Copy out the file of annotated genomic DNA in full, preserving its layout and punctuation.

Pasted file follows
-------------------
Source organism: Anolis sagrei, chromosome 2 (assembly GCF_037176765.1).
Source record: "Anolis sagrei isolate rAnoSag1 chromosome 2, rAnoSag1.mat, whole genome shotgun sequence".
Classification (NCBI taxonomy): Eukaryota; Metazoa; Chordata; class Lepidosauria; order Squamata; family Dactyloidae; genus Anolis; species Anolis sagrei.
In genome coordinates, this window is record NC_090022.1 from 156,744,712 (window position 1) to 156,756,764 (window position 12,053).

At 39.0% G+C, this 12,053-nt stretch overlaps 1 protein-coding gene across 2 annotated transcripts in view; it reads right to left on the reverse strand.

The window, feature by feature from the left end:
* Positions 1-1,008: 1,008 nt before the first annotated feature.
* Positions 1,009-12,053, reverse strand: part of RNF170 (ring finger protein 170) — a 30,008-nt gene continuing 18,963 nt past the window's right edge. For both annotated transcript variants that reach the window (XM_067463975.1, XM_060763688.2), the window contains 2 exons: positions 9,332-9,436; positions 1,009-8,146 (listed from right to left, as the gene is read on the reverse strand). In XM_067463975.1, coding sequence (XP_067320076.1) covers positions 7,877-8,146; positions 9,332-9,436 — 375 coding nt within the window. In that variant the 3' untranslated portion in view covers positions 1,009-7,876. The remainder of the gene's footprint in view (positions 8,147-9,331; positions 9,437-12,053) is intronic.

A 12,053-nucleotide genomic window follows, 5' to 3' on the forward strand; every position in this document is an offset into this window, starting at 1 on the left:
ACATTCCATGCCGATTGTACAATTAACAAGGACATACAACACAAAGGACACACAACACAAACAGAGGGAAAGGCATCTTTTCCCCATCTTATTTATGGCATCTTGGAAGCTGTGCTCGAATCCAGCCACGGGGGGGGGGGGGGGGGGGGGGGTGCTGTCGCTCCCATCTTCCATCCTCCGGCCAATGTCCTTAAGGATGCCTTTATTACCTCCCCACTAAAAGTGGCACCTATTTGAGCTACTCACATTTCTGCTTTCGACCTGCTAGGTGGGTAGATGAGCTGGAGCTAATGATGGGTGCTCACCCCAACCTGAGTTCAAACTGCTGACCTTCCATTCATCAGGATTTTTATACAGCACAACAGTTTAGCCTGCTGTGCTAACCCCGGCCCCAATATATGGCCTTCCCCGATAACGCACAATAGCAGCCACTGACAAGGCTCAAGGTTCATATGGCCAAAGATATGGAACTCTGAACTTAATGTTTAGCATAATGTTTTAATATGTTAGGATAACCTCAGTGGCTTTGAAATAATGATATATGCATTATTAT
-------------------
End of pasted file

Source organism: Anolis sagrei, chromosome 2 (assembly GCF_037176765.1).
Source record: "Anolis sagrei isolate rAnoSag1 chromosome 2, rAnoSag1.mat, whole genome shotgun sequence".
Classification (NCBI taxonomy): Eukaryota; Metazoa; Chordata; class Lepidosauria; order Squamata; family Dactyloidae; genus Anolis; species Anolis sagrei.
In genome coordinates, this window is record NC_090022.1 from 156,744,712 (window position 1) to 156,756,764 (window position 12,053).

At 39.0% G+C, this 12,053-nt stretch overlaps 1 protein-coding gene across 2 annotated transcripts in view; it reads right to left on the reverse strand.

The window, feature by feature from the left end:
* Positions 1-1,008: 1,008 nt before the first annotated feature.
* Positions 1,009-12,053, reverse strand: part of RNF170 (ring finger protein 170) — a 30,008-nt gene continuing 18,963 nt past the window's right edge. For both annotated transcript variants that reach the window (XM_067463975.1, XM_060763688.2), the window contains 2 exons: positions 9,332-9,436; positions 1,009-8,146 (listed from right to left, as the gene is read on the reverse strand). In XM_067463975.1, coding sequence (XP_067320076.1) covers positions 7,877-8,146; positions 9,332-9,436 — 375 coding nt within the window. In that variant the 3' untranslated portion in view covers positions 1,009-7,876. The remainder of the gene's footprint in view (positions 8,147-9,331; positions 9,437-12,053) is intronic.

A 12,053-nucleotide genomic window follows, 5' to 3' on the forward strand; every position in this document is an offset into this window, starting at 1 on the left:
ACATTCCATGCCGATTGTACAATTAACAAGGACATACAACACAAAGGACACACAACACAAACAGAGGGAAAGGCATCTTTTCCCCATCTTATTTATGGCATCTTGGAAGCTGTGCTCGAATCCAGCCACGGGGGGGGGGGGGGGGGGGGGGGTGCTGTCGCTCCCATCTTCCATCCTCCGGCCAATGTCCTTAAGGATGCCTTTATTACCTCCCCACTAAAAGTGGCACCTATTTGAGCTACTCACATTTCTGCTTTCGACCTGCTAGGTGGGTAGATGAGCTGGAGCTAATGATGGGTGCTCACCCCAACCTGAGTTCAAACTGCTGACCTTCCATTCATCAGGATTTTTATACAGCACAACAGTTTAGCCTGCTGTGCTAACCCCGGCCCCAATATATGGCCTTCCCCGATAACGCACAATAGCAGCCACTGACAAGGCTCAAGGTTCATATGGCCAAAGATATGGAACTCTGAACTTAATGTTTAGCATAATGTTTTAATATGTTAGGATAACCTCAGTGGCTTTGAAATAATGATATATGCATTATTAT